“The Aquatherm specs looked good and the drill and tap [fusion outlets] that Aquatherm offers versus having to create custom pieces with HDPE, was a big selling point for me. Just the flexibility and all of the different fittings and connections were really big points for us on this project,” Harris recalled.
Aquatherm offers more than 400 valves and fittings and claims its fusion outlets offer considerable time and material savings-being particularly well-suited for main/branch applications since they allow branch lines to be installed when the pipe is already in place. The pipe is simply drilled and the fusion outlet is welded into the drilled hole. The hole can be located in the side wall of the pipe at any point along the pipe that is accessible.
The job required an experienced Aquatherm contractor; Harris knew that experience with heat fusing PP-R would be essential. A local firm, Harvey’s Plumbing & Heating in Bozeman, has performed several large Aquatherm installations and was selected.
“The easy prefabrication aspect of Aquatherm and the numerous connections available for it were real keys. Being able to prefab all of the fusion points for all the connections and bring it on-site for a quick and easy installation is a major feature because I can’t afford to have the system down for very long,” Harris said.
With a short window to perform the installation, the Harvey’s installation team began by prefabricating a large portion of the job in their shop. “We saved a ton of time on this job because we were able to prefab,” said owner Bob Harvey. “We fabbed the mains with outlets placed on them and capped them up. It was roughly 150 hours of shop time and maybe 50 hours on the jobsite.
“Being able to create manifolds and takeoffs in straight lengths is huge on a job like this, and plus the flow rate is way better than PEX and copper,” Harvey said.
According to Harris, the installation went “…super smooth. We had such a limited window to get it in. We designed it, got the plans to Harvey’s, and they prefabbed it. Then it was just a matter of making those fusions. Both sides went in in one full day,” he said.
According to Gaughen, using stainless steel would have been expensive and there would have been a lot of tees. Plus the stainless steel would not have withstood the sulfur dioxide, and hand drilling 1,148 holes in the metal would have been extremely difficult and time consuming. Harvey added, “Even with HDPE, you couldn’t have done the fusion outlets and that would have meant more labor.”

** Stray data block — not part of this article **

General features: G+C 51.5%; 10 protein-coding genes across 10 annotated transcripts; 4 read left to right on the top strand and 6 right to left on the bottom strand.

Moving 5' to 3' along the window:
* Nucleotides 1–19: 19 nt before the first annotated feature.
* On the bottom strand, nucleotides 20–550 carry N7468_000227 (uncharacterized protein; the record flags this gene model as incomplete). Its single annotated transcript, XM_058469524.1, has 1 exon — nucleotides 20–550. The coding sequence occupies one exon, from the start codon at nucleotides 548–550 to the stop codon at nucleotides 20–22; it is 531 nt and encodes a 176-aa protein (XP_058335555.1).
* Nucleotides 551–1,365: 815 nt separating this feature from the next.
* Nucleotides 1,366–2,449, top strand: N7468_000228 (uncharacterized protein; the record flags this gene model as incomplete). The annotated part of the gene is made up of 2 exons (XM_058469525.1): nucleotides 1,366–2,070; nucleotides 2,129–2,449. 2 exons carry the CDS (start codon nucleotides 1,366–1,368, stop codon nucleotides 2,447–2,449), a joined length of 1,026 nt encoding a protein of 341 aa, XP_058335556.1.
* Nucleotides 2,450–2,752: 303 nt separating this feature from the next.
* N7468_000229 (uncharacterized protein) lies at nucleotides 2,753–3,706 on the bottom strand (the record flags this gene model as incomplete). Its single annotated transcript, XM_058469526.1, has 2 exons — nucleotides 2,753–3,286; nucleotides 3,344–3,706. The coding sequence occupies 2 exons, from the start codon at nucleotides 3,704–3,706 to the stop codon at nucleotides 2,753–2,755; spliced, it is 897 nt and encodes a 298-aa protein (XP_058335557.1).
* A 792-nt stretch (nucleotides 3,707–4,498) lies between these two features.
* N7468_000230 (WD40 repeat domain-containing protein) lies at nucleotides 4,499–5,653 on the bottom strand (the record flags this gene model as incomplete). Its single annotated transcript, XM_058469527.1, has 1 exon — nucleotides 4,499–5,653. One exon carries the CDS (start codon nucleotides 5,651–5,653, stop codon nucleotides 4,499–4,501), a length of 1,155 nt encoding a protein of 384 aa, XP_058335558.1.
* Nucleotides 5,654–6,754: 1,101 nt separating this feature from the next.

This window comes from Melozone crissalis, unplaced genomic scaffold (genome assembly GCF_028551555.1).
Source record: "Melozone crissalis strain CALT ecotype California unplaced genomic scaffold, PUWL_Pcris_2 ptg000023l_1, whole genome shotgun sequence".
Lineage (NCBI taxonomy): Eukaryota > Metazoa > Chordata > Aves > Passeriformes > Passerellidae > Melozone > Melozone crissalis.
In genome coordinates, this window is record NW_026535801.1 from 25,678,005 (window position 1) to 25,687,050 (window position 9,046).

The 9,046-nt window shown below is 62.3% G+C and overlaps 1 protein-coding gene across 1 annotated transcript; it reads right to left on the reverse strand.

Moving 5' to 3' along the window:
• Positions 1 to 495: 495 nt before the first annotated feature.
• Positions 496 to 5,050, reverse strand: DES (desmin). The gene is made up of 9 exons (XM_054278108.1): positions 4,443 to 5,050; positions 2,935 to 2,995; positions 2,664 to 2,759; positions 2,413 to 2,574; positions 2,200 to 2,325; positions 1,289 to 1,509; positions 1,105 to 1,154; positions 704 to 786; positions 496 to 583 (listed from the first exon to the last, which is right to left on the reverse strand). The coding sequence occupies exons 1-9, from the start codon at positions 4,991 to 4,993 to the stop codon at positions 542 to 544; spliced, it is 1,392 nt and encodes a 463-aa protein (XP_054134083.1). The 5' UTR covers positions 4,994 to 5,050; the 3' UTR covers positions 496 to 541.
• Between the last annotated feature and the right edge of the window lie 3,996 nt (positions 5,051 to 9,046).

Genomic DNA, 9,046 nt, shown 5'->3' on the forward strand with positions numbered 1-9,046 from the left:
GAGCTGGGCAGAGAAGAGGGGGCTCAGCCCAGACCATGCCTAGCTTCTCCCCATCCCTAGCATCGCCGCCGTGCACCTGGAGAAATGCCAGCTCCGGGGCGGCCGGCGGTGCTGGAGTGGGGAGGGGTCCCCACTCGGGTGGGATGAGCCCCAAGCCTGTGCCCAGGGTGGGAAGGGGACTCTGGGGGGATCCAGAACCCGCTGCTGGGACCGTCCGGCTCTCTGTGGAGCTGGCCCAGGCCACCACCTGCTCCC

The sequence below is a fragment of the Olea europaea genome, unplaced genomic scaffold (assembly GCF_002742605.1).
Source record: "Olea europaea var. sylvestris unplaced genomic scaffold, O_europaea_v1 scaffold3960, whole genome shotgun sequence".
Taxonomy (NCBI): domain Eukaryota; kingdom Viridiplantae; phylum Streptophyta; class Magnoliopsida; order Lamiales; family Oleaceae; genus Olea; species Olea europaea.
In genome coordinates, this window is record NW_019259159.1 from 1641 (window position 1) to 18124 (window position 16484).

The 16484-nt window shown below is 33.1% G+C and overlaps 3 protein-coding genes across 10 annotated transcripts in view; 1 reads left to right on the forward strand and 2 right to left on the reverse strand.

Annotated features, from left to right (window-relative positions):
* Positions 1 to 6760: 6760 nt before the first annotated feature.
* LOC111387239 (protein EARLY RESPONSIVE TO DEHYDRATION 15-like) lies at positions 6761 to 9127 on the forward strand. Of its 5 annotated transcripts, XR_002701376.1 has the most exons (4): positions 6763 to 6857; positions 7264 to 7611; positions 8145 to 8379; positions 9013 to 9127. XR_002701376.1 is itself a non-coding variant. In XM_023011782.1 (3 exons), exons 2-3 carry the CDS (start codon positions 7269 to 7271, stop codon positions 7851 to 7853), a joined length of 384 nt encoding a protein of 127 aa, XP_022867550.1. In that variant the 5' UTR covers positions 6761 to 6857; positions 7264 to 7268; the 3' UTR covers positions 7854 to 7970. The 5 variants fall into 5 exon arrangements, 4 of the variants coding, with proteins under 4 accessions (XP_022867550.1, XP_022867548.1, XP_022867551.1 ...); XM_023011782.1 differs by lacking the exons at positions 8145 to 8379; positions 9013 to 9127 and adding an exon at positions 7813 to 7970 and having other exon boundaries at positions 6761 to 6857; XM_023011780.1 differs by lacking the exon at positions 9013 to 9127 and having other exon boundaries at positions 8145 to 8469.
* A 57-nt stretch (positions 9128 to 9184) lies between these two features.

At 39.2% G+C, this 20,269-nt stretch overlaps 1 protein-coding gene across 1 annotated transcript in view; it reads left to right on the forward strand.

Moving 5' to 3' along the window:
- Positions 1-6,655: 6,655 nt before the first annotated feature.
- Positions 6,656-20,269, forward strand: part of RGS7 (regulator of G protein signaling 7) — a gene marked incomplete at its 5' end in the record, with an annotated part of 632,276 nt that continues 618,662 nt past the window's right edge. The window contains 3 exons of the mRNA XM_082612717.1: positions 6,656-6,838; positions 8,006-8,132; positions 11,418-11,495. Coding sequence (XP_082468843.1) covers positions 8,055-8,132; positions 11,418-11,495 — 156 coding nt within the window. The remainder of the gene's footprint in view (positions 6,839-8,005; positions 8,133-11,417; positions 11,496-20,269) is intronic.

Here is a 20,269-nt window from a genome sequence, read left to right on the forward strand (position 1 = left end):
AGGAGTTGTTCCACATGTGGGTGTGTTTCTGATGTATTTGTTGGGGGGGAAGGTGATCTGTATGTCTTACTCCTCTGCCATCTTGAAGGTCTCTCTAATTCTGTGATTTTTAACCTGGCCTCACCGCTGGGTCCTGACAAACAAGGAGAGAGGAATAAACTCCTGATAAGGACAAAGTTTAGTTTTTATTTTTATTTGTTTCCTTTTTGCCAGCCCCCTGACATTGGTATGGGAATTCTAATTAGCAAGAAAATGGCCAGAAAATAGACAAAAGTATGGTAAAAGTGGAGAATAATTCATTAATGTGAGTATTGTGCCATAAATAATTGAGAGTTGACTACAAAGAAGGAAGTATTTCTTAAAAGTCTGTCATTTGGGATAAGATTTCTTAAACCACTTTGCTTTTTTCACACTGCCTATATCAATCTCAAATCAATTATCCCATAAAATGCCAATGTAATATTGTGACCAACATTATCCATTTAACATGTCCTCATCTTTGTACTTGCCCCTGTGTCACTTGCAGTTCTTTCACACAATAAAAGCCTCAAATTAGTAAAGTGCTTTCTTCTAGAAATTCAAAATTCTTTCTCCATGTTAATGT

The installation was completed in January and passed a full pressure test, but the bacteria-housing media has not been introduced yet. When the media is introduced, two Kaeser ES291C blowers located in a nearby mechanical room will provide 574 cfm per basin through the aeration grid.
A total of 575, 3/16-in.-diameter holes were drilled throughout the system laterals, providing an equal distribution of 1 cfm per hole in each basin. The Kaeser blowers are connected via flanges to 6-in. Aquatherm pipe and a series of valves controlling air supply to the aeration grid 10 ft below on the basin floor. The grid is suspended on a stainless steel bracket system a foot above the cell floor.
Harris said the Aquatherm pipe has already proven its worth at the mine site and is considering using Aquatherm for other water treatment options. He also noted that an added benefit is the environmental friendliness of PP-R. Aquatherm is fully recyclable, rust- and corrosion-free and long-lasting, and the polypropylene material used to make it require less energy for initial production than other piping materials. Additionally, PP-R is nontoxic and is a byproduct of petroleum processing.
“I like that it can be prefabricated to fit within our existing influent and effluent systems while its weight versus steel offers easier maneuverability and installation into a pre-existing space,” Harris said. With the cells ready to go online and more Aquatherm potentially being installed on the site, the project was clearly successful.”
“I don’t think they could have used any other type of pipe and created this system as designed,” concluded Gaughen.
Information for this article was provided by Aquatherm. For additional information on the company’s products, visit www.aquatherm.com.